There have been plenty of people burnt in the Queensland mining town property boom. Investors who took a punt on the never-ending coal boom have certainly taken a bath.
Reports show prices on some individual properties have fallen by as much as 80%.
Places that were renting for $2,000 per week are now renting for $180.
I was speaking to one such investor during the week. They have decided they won’t sell “until they get their money back”.
This is such a common response to a poor investment. The pain of losing a dollar is so much greater than the joy of gaining the same amount.
In fact, our need to avoid a loss can be so great, we can become incapable of sound judgement.
So what should you do if you are staring at a big loss. Do you cop it and move on or hang on and hope it will bounce back?
Well, that all depends on the circumstances.
However, I have an observation to share after watching a lot of people lose a lot of money on dud investments deals over the years.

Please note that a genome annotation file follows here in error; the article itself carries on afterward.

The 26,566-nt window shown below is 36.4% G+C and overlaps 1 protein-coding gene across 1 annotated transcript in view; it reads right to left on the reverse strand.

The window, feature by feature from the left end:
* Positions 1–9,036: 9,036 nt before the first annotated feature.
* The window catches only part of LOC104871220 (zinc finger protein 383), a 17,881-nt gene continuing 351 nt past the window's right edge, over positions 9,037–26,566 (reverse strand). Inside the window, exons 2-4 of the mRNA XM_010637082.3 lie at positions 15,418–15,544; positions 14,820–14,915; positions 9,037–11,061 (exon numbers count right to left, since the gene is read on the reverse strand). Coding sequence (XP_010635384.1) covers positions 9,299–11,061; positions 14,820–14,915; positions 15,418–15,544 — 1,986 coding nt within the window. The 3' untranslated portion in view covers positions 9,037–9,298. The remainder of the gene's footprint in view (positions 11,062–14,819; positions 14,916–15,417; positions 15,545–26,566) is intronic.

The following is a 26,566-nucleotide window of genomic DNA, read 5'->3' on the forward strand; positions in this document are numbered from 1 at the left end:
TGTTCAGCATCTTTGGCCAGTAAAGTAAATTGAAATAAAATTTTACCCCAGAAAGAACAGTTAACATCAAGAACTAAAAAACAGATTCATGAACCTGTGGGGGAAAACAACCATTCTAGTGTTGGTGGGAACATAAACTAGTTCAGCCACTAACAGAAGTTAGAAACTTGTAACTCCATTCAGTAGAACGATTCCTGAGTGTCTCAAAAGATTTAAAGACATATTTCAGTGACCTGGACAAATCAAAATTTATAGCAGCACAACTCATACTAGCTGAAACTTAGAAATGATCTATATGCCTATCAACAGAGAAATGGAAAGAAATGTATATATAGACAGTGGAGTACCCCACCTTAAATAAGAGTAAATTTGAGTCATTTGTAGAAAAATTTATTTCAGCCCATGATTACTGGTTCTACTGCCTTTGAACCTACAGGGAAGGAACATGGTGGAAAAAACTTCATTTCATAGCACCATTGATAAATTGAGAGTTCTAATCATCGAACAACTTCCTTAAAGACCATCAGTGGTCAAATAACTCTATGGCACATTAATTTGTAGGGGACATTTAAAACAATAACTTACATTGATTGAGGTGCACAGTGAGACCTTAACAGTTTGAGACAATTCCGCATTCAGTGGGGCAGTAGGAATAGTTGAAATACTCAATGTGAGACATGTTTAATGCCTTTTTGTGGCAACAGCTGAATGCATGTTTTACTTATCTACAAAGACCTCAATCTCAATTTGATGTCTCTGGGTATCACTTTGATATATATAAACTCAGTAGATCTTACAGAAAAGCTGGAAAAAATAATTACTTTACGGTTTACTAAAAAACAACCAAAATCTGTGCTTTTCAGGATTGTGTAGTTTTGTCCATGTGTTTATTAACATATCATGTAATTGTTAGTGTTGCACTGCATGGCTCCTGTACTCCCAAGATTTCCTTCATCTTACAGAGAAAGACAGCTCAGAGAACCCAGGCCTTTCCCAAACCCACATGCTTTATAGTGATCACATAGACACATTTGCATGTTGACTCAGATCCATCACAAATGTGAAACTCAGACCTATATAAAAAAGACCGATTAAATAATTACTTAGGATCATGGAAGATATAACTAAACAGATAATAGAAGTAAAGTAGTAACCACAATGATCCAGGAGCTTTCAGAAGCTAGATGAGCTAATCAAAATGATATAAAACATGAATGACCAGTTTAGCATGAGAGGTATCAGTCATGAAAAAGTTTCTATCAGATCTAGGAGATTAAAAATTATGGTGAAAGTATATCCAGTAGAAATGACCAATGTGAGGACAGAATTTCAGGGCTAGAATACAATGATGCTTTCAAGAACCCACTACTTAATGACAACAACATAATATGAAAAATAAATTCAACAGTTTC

Time does not turn a bad investment into a good one.
The reality is, that money is gone. You can anchor your expectations on getting back to where you started, but what you paid for that investment is irrelevant to the next buyer.
All you can deal with is the here and now.
The question to ask yourself is, given what you know about the investment right now, being its growth potential, its income, risk, affordability and so on, would you buy that investment today?
Loss aversion is common condition.
Think about it – facing a loss, do you sometimes freeze and refuse to acknowledge reality?
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